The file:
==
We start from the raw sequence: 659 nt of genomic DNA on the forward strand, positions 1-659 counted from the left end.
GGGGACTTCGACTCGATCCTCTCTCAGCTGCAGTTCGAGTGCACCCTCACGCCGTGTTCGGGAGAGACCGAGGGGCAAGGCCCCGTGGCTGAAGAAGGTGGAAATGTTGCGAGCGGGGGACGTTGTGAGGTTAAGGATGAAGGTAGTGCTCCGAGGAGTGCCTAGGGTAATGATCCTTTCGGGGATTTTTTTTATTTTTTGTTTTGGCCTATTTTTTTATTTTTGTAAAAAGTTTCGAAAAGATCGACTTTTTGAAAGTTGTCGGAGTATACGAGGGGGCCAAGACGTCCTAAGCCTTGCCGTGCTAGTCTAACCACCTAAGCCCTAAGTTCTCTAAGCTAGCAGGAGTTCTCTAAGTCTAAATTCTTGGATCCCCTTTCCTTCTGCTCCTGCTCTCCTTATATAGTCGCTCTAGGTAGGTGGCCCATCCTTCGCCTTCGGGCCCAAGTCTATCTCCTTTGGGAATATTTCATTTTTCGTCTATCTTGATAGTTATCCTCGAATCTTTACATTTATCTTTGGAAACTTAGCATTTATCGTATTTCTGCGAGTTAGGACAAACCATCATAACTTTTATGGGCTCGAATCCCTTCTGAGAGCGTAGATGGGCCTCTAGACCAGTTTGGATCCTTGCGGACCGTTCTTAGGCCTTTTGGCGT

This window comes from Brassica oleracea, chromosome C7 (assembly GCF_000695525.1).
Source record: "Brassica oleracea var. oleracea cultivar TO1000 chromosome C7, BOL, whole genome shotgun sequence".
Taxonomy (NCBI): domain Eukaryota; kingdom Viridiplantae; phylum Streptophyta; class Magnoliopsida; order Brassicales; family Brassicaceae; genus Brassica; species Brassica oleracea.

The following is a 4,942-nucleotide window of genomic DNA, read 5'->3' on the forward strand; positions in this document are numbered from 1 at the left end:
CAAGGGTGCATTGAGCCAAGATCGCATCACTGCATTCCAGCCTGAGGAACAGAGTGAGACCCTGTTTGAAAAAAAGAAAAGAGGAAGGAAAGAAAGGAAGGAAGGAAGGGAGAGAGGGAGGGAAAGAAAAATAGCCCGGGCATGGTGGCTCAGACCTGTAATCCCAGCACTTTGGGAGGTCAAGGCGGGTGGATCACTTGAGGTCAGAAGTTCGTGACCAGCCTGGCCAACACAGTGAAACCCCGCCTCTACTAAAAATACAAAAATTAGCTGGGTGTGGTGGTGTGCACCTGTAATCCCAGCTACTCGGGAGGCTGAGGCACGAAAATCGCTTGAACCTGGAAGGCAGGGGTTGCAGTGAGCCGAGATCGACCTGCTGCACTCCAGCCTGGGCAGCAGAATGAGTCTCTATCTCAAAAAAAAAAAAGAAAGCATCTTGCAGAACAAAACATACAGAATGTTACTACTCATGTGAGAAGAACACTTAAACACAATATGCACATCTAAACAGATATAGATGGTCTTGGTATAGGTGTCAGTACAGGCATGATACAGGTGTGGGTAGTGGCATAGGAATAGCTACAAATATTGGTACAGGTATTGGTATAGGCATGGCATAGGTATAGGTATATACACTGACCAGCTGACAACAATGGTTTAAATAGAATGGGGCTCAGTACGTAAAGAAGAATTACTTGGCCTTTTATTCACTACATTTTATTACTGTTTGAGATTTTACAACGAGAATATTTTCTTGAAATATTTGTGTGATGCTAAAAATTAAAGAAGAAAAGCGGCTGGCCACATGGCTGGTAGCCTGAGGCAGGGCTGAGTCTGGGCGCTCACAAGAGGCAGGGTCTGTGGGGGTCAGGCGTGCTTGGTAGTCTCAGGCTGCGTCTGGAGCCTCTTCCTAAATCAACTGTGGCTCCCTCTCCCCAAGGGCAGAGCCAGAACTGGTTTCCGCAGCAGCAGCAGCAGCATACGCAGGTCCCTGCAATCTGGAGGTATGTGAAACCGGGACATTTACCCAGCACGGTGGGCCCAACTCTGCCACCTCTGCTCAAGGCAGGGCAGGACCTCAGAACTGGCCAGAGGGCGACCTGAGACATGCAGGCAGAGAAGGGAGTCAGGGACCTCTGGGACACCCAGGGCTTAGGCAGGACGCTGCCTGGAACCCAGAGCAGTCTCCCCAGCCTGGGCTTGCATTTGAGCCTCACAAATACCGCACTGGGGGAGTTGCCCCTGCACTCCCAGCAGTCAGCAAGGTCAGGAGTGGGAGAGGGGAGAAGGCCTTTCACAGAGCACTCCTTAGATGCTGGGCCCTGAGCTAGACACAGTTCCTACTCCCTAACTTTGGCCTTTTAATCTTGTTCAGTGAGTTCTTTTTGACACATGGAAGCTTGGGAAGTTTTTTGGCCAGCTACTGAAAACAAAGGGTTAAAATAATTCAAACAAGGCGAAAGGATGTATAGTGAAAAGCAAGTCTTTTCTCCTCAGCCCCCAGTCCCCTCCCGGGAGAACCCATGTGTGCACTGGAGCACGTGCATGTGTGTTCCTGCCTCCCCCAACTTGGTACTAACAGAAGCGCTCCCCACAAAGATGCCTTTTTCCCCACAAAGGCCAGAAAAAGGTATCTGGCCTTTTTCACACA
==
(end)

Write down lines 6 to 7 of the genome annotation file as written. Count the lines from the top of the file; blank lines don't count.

The following is a 4,942-nucleotide window of genomic DNA, read 5'->3' on the forward strand; positions in this document are numbered from 1 at the left end:
CAAGGGTGCATTGAGCCAAGATCGCATCACTGCATTCCAGCCTGAGGAACAGAGTGAGACCCTGTTTGAAAAAAAGAAAAGAGGAAGGAAAGAAAGGAAGGAAGGAAGGGAGAGAGGGAGGGAAAGAAAAATAGCCCGGGCATGGTGGCTCAGACCTGTAATCCCAGCACTTTGGGAGGTCAAGGCGGGTGGATCACTTGAGGTCAGAAGTTCGTGACCAGCCTGGCCAACACAGTGAAACCCCGCCTCTACTAAAAATACAAAAATTAGCTGGGTGTGGTGGTGTGCACCTGTAATCCCAGCTACTCGGGAGGCTGAGGCACGAAAATCGCTTGAACCTGGAAGGCAGGGGTTGCAGTGAGCCGAGATCGACCTGCTGCACTCCAGCCTGGGCAGCAGAATGAGTCTCTATCTCAAAAAAAAAAAAGAAAGCATCTTGCAGAACAAAACATACAGAATGTTACTACTCATGTGAGAAGAACACTTAAACACAATATGCACATCTAAACAGATATAGATGGTCTTGGTATAGGTGTCAGTACAGGCATGATACAGGTGTGGGTAGTGGCATAGGAATAGCTACAAATATTGGTACAGGTATTGGTATAGGCATGGCATAGGTATAGGTATATACACTGACCAGCTGACAACAATGGTTTAAATAGAATGGGGCTCAGTACGTAAAGAAGAATTACTTGGCCTTTTATTCACTACATTTTATTACTGTTTGAGATTTTACAACGAGAATATTTTCTTGAAATATTTGTGTGATGCTAAAAATTAAAGAAGAAAAGCGGCTGGCCACATGGCTGGTAGCCTGAGGCAGGGCTGAGTCTGGGCGCTCACAAGAGGCAGGGTCTGTGGGGGTCAGGCGTGCTTGGTAGTCTCAGGCTGCGTCTGGAGCCTCTTCCTAAATCAACTGTGGCTCCCTCTCCCCAAGGGCAGAGCCAGAACTGGTTTCCGCAGCAGCAGCAGCAGCATACGCAGGTCCCTGCAATCTGGAGGTATGTGAAACCGGGACATTTACCCAGCACGGTGGGCCCAACTCTGCCACCTCTGCTCAAGGCAGGGCAGGACCTCAGAACTGGCCAGAGGGCGACCTGAGACATGCAGGCAGAGAAGGGAGTCAGGGACCTCTGGGACACCCAGGGCTTAGGCAGGACGCTGCCTGGAACCCAGAGCAGTCTCCCCAGCCTGGGCTTGCATTTGAGCCTCACAAATACCGCACTGGGGGAGTTGCCCCTGCACTCCCAGCAGTCAGCAAGGTCAGGAGTGGGAGAGGGGAGAAGGCCTTTCACAGAGCACTCCTTAGATGCTGGGCCCTGAGCTAGACACAGTTCCTACTCCCTAACTTTGGCCTTTTAATCTTGTTCAGTGAGTTCTTTTTGACACATGGAAGCTTGGGAAGTTTTTTGGCCAGCTACTGAAAACAAAGGGTTAAAATAATTCAAACAAGGCGAAAGGATGTATAGTGAAAAGCAAGTCTTTTCTCCTCAGCCCCCAGTCCCCTCCCGGGAGAACCCATGTGTGCACTGGAGCACGTGCATGTGTGTTCCTGCCTCCCCCAACTTGGTACTAACAGAAGCGCTCCCCACAAAGATGCCTTTTTCCCCACAAAGGCCAGAAAAAGGTATCTGGCCTTTTTCACACA